MBM: I think you’re allowed to though.
ED: It’s important.
You’ve mentioned magic and mysticism as a part of your process. I was wondering if you have any specific rituals that you perform to become creative or to engender positive energy.
ED: Yes, we do.
MBM: We play together often and we specifically do T4T Luv NRG parties. We have a ritual that we do before anyone comes, so we’ll do it at sound check or we’ll do it right before the doors open. We get three plates.
ED: It’s for a trine.
MBM: We ask for people to bring us plates, we bring salt and we get lavender and we have a crystal that we’ll swap out, depending on what we have with us or what’s going on on tour. We’ll place the plate behind each speaker on either side and then we’ll write in salt our numbers. We’ll put on my track “My Body Is Powerful.”
ED: It’s so funny. Some people who wrote about [Resonant Body] didn’t get it. It’s not an ambient song. There are resonances for spiritual connections. What we do is we take that pretty little thing that sounds like an ambient soundscape and we blast it at 105 DB and then those resonances feel like a church. It sounds like the resonances you hear from an organ. We fill the room with that. Clubs are a really compromised space, so we try to bring some good energy into it. We are compromised. We’ve just gotten off a plane. So, we always do this as a moment to just create space, to bring a different energy into the space and to synchronize our hearts.
MBM: It’s for the party, but it’s also for us. We don’t make a show of it by setting it up when the party’s starting and the opener’s done.
ED: It’s not like we read that in a book and then decided to go do it. We use words like magic and spirituality because those are the anthropological words for what I think we do, but it’s pretty off the cuff.
MBM: Like true witches, we make all that shit up because it’s the thing that feels right.
ED: If something’s a sacred shape, it’s because we say it is.
Your T4T home guides were fortuitously published in January back before people necessarily had to record at home and start thinking about creating a home space. It sounds like there’s obviously challenges involved, but do you think that there is inherently a value to having a creative space at home?
ED: Wendy Carlos has said—I want to get it right, I might be missing a word, but—“a composer’s role is primarily solitary.” I think that all the techno and all the house, it almost all comes out of bedrooms. There’s professional studios and things like that, but basically most of this music is generated through solitary practice.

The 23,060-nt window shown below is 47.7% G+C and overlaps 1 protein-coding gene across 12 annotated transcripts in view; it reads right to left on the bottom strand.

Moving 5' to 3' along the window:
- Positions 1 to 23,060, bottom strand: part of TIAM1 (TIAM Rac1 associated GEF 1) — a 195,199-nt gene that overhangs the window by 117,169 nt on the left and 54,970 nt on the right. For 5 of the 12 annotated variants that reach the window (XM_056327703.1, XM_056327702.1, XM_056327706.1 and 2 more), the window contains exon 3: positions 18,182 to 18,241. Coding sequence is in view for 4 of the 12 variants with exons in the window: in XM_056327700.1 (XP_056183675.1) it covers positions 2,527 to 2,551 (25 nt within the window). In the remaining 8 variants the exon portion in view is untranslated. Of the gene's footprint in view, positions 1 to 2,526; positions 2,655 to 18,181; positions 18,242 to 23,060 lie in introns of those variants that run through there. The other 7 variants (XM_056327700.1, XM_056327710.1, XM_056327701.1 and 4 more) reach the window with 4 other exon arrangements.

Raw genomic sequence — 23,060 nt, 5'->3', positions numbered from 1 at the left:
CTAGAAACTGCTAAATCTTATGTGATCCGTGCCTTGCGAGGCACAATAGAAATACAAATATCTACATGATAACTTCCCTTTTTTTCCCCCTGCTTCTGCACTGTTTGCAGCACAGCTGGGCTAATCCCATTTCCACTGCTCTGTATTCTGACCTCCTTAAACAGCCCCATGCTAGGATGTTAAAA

ED: The timing of the guide was interesting because it was us trying to emphasize that in a time when we thought it was de-emphasized. We really wanted to say, “So much of what you do in music is what you do at home, what you do alone, what you do with friends, what you do even when you’re intoxicated sometimes, what you do to process your feelings.” We brought all that into the guides, so it was interesting to then be in a situation where that becomes almost everything outside of some interactions mediated through electronic media.
MBM: When I was a kid and really got into electronic music, my friends and I started buying synthesizers when we were in high school. I would go listen to records and in my head, everyone had these huge, lavish studios and you needed special equipment and stuff like that. It’s been really important to me to talk about how you don’t need all the most expensive gear to have the best sounding music. I really hope it helps demystify some of the process to people that are interested in being creative in those ways but don’t know where to begin or what they’re even looking for. My “How To Set Up a Home Studio” guide is subtitled “The Journey of Mistakes” because it was 18 years of me buying something and it not working and trying to figure out what I needed to have a setup that was working properly.
I wanted to talk specifically about your fabric mix, which is excellent. It’s so hard. I love it so much.
ED: I’m really proud of it. It was hard to do, too.
MBM: It was super hard to do.
ED: We licensed all the records back in March. We gave them a list of 40 or 50 songs. Then they had the legal team work for months trying to contact old artists, trying to find out who owns the rights to this music. We picked the list when we came home, thinking we’re going to be home a couple weeks or two months. We got our clearance list and it was at a really dark time for us both.
ED: And here’s all these jammers, you know? We had to create something that felt real for the time with our really hot, hard, banging tour record. That was interesting, but I think good art came out of it.
MBM: I think so, too. It’s hard to compress. When you have 70 minutes, you’re like, “Okay, we’ve got to compress all this down into this smaller thing.” And not have it be our “cool B-sides” mix. It’s what you’d hear if you’re going to see Eris Drew and Octo Octa play—
ED: —And you show up late. I’m glad it has that energy. I think people need that a little bit right now, too.
Was it difficult to get into the mindset of creating a mix in isolation and knowing that it would be consumed also in likely isolation by people in their homes?
ED: It was definitely something we talked about a ton, so it was on our minds.
MBM: I was somewhat nervous about how it would come out, but I was excited to do it because we had been doing some of our BBC shows and had been doing some mixes together at home and I just love mixing with you so much.
ED: Every time we’ve done it, it’s been kind of hard but then at the end, we feel so good, like, “Okay, we accomplished this or we made something.” Then our records, they double back on us. Honestly, I’m not totally ecstatic and happy all the time, obviously, but these records put me back in that place. When I listen to that mix, I do feel the energy of the actual parties and I do feel real nostalgia for raving. It’s not our ultimate mix and I’m glad.